Want an Easy Way to help our Natural Areas?
Collect and Donate Seed from your own Native Gardens!

Ask to Join the Seed Collection Mailing List to get more updates like this to know what seeds are ready and how to collect them!
Every year The Land Conservancy of McHenry County adds as much native seed as we can to our sites, either making whole new prairies out of nothing or adding more diversity to our preserves. 

Native seed can be expensive, but it's free if you collect it from your own natural areas!

We'll take any native seed and no amount is too little! Please be sure it is the native form and not a cultivated variety. It helps if each species is collected separately and placed in its own paper bag and labelled. Most seeds can be fully dried and stored in a paper bag, but some cannot and we have made notes if any special storage is required. Seeds can be dropped off at our office in Woodstock. If you have questions send us an email. 

I'm getting better at taking photos of the seed, so I hope they are a little clearer and more helpful!

Thank you to everyone who has donated seed to us already this year!

We've included another six species common in native flower plantings and have directions on how to collect these!
Milkweeds
Photo from Illinoiswildflowers.info
There are many different kinds of milkweeds, but all form a green pod that splits and ejects round, flat, brown seeds on a white silky parachute. Pictured below are swamp, butterfly, and common milkweed seed pods, respectively.

The seed pods are ready when they split when squeezed, even if they are still fairly green. If you harvest the pods when green, be sure to space them out in a well ventilated place or put a fan on them to ensure they don't mold. When they are thouroughly dry and crispy they can be stored.

When sowing on your own place or donating to TLC, there is no need to separate the seed from the silky parachute.


Ironweed
Cut the whole seed head off at the base when the flowerheads are beginning to dry out and become fluffy.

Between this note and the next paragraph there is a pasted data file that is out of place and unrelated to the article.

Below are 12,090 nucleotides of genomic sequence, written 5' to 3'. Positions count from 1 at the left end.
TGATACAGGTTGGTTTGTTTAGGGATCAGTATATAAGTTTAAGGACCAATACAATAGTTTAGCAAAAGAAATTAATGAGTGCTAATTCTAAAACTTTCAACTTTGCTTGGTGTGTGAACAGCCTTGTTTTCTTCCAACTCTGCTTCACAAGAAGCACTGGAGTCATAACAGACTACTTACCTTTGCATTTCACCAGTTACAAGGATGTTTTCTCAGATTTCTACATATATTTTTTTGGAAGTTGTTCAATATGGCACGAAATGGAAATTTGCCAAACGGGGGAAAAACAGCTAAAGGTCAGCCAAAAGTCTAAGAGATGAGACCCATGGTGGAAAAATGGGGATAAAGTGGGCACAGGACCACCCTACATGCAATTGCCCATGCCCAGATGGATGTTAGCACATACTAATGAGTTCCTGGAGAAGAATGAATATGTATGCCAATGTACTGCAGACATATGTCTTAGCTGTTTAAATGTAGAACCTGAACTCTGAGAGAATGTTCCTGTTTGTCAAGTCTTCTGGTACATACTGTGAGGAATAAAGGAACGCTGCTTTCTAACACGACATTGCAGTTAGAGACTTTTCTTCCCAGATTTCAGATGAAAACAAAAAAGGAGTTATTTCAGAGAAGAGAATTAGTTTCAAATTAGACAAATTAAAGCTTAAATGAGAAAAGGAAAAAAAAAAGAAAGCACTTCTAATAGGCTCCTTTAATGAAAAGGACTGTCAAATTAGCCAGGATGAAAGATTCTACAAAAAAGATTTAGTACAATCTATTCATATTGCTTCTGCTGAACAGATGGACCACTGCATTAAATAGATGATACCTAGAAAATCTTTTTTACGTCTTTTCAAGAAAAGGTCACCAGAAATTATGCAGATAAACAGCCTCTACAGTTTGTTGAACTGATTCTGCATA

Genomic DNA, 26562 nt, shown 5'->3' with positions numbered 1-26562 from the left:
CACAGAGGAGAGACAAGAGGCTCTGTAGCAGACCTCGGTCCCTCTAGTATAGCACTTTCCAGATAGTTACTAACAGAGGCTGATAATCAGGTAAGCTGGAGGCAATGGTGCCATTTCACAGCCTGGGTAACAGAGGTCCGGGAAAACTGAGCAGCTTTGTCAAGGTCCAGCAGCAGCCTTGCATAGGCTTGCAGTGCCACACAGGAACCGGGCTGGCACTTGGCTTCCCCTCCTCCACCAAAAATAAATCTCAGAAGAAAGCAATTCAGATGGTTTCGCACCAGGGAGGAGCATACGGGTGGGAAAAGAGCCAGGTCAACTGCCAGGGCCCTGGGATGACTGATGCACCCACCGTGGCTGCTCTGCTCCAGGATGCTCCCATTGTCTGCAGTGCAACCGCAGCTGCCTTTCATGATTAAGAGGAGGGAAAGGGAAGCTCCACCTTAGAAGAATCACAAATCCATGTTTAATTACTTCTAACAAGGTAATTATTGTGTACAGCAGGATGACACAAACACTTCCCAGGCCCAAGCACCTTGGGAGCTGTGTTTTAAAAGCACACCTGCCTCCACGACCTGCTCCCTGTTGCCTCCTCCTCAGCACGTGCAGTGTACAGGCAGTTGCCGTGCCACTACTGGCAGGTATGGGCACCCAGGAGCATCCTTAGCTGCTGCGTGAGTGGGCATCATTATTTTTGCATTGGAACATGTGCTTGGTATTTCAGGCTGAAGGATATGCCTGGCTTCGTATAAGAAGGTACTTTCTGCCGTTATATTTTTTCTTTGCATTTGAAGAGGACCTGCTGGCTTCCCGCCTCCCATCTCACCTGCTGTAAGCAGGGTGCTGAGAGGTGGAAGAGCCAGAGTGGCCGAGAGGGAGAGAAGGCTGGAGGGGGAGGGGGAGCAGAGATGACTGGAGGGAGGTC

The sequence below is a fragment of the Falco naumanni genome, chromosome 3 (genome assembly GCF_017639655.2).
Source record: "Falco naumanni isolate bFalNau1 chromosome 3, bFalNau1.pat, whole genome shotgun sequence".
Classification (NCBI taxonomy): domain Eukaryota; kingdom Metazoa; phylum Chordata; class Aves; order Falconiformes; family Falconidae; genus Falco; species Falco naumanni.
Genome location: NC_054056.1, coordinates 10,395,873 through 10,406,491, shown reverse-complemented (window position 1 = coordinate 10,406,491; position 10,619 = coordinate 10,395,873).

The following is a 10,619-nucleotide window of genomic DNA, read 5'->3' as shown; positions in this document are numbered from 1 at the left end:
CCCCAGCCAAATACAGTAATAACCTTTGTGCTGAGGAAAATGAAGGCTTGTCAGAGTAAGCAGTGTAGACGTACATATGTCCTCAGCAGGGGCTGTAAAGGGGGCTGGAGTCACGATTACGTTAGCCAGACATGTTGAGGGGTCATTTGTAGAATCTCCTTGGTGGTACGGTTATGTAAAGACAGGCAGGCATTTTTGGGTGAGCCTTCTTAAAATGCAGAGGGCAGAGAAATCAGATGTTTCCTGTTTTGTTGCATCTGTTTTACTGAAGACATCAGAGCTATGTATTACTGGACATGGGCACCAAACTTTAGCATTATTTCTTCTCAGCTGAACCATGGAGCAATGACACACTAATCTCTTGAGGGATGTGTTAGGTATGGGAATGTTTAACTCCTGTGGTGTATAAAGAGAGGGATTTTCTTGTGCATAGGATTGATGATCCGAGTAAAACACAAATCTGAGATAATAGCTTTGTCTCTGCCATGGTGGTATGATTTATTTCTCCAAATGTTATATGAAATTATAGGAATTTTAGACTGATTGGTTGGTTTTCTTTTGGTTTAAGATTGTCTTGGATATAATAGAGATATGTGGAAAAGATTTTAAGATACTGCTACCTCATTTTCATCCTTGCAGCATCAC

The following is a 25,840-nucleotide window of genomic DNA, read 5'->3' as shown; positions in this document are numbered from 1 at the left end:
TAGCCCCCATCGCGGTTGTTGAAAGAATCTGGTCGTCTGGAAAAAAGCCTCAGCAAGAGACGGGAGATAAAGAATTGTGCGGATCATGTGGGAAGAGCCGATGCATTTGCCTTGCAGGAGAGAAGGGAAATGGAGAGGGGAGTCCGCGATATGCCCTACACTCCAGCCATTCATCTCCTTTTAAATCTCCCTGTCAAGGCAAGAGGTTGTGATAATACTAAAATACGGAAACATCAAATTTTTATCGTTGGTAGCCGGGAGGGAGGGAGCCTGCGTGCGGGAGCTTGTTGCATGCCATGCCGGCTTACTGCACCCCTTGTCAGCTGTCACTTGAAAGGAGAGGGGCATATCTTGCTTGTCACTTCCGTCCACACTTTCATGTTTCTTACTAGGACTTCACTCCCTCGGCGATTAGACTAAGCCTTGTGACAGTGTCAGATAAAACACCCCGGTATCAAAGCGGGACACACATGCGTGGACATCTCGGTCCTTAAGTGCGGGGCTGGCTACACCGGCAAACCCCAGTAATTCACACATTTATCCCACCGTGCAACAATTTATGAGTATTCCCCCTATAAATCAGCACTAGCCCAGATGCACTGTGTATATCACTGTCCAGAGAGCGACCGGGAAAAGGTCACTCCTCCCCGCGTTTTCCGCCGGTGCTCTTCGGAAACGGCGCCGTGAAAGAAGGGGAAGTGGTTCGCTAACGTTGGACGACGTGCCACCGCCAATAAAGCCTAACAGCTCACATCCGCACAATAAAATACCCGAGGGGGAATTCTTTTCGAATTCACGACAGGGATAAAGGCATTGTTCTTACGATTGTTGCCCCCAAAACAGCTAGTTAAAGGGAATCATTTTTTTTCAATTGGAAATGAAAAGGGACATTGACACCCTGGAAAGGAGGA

Every seed is a thin brown cylinder with a brown fluffy thing attached, called a pappus.

Be sure to space these seeds out while air drying, or put a fan on them to be sure they don't mold.

  Photo from IllinoisWildflowers.info
American Bellflower
 Photo from Illinoiswildflowers.info
The seeds of this plant are ready when the stalk becomes brittle, dry, and brown.

These seeds are best collected by snipping the whole seed head off at once. They may have the appearance of one of those plants that you can just run your hand up the stalk and the seed heads fall off into your hand, but this has rarely been my experience.

The seeds are very small and brown, and seem to rattle in the seed pods when ready.



Lobelias
(Like Great Blue Lobelia, Cardinal Flower, and others.)
Lobelias are one of those plants that start blooming on the bottom of the seed head, and progressively blooms up the stalk throughout a few weeks. This flowering method also results in seed pods at the bottom of the stalk that are ready, while unripe seed pods or even flowers are still present near the top of the stalk. You can carefully pick the brown seed sacs off the bottom of the stem while allowing the ones at the top to ripen, or snip the whole thing when the lower sacs are ripe.

The seeds are encased in a round sac, and are very tiny and brown.

Let the stalks air out and dry completely, especially if some parts are still green and filled with moisture.

Photo from Illinoiswildflowers.info
Prairie Dropseed Grass
 Photo from Illinoiswildflowers.info


This is a very common landscaping grass, and one of the highest quality grasses in our natural landscapes.

The seed heads usually emit a buttered popcorn smell when ready to collect. The seeds are distinct round little balls, and when they fall off the head with just a delicate pull of your hand they are ready.

You can either clip the whole seed head or just run your hand up the stalk to collect the seed.

New Jersey Tea
Hey another shrub! Cool!

These seeds are ready when the black masses start to crack and reveal the white undercasing of the seed beneath. Inside each black ball is a smaller white or cream layer, and inside of that is finally the seed.

Collect the seed heads by snipping the whole thing, or running your hand up the stem and pulling firmly on the seed head.

Photo from Illinoiswildflowers.info
The Land Conservancy of McHenry County | mgrycan@conservemc.org|
815-337-9502 | www.ConserveMC.org
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